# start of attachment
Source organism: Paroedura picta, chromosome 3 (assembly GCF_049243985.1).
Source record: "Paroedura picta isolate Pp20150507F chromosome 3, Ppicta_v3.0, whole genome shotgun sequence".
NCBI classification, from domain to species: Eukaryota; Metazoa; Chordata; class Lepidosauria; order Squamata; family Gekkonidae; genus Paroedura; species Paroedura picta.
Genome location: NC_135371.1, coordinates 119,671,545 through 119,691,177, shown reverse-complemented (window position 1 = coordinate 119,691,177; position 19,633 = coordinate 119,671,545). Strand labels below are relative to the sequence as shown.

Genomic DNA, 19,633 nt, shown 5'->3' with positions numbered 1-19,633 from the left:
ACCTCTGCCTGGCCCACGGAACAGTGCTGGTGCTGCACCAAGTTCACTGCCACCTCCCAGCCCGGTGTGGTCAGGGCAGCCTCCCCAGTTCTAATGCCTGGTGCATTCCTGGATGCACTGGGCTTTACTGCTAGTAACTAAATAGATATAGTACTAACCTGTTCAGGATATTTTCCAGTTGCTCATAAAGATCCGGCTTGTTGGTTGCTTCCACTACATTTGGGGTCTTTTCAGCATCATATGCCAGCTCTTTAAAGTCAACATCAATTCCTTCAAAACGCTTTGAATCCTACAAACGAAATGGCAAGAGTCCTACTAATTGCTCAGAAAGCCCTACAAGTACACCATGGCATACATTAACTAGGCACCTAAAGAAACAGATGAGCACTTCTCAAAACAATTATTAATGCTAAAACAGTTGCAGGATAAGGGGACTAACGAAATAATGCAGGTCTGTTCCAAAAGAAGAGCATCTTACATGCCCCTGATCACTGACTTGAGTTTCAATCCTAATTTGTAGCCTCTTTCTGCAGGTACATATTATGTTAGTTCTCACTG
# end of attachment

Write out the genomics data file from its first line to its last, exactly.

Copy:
Source organism: Paroedura picta, chromosome 3 (assembly GCF_049243985.1).
Source record: "Paroedura picta isolate Pp20150507F chromosome 3, Ppicta_v3.0, whole genome shotgun sequence".
NCBI classification, from domain to species: Eukaryota; Metazoa; Chordata; class Lepidosauria; order Squamata; family Gekkonidae; genus Paroedura; species Paroedura picta.
Genome location: NC_135371.1, coordinates 119,671,545 through 119,691,177, shown reverse-complemented (window position 1 = coordinate 119,691,177; position 19,633 = coordinate 119,671,545). Strand labels below are relative to the sequence as shown.

Genomic DNA, 19,633 nt, shown 5'->3' with positions numbered 1-19,633 from the left:
ACCTCTGCCTGGCCCACGGAACAGTGCTGGTGCTGCACCAAGTTCACTGCCACCTCCCAGCCCGGTGTGGTCAGGGCAGCCTCCCCAGTTCTAATGCCTGGTGCATTCCTGGATGCACTGGGCTTTACTGCTAGTAACTAAATAGATATAGTACTAACCTGTTCAGGATATTTTCCAGTTGCTCATAAAGATCCGGCTTGTTGGTTGCTTCCACTACATTTGGGGTCTTTTCAGCATCATATGCCAGCTCTTTAAAGTCAACATCAATTCCTTCAAAACGCTTTGAATCCTACAAACGAAATGGCAAGAGTCCTACTAATTGCTCAGAAAGCCCTACAAGTACACCATGGCATACATTAACTAGGCACCTAAAGAAACAGATGAGCACTTCTCAAAACAATTATTAATGCTAAAACAGTTGCAGGATAAGGGGACTAACGAAATAATGCAGGTCTGTTCCAAAAGAAGAGCATCTTACATGCCCCTGATCACTGACTTGAGTTTCAATCCTAATTTGTAGCCTCTTTCTGCAGGTACATATTATGTTAGTTCTCACTG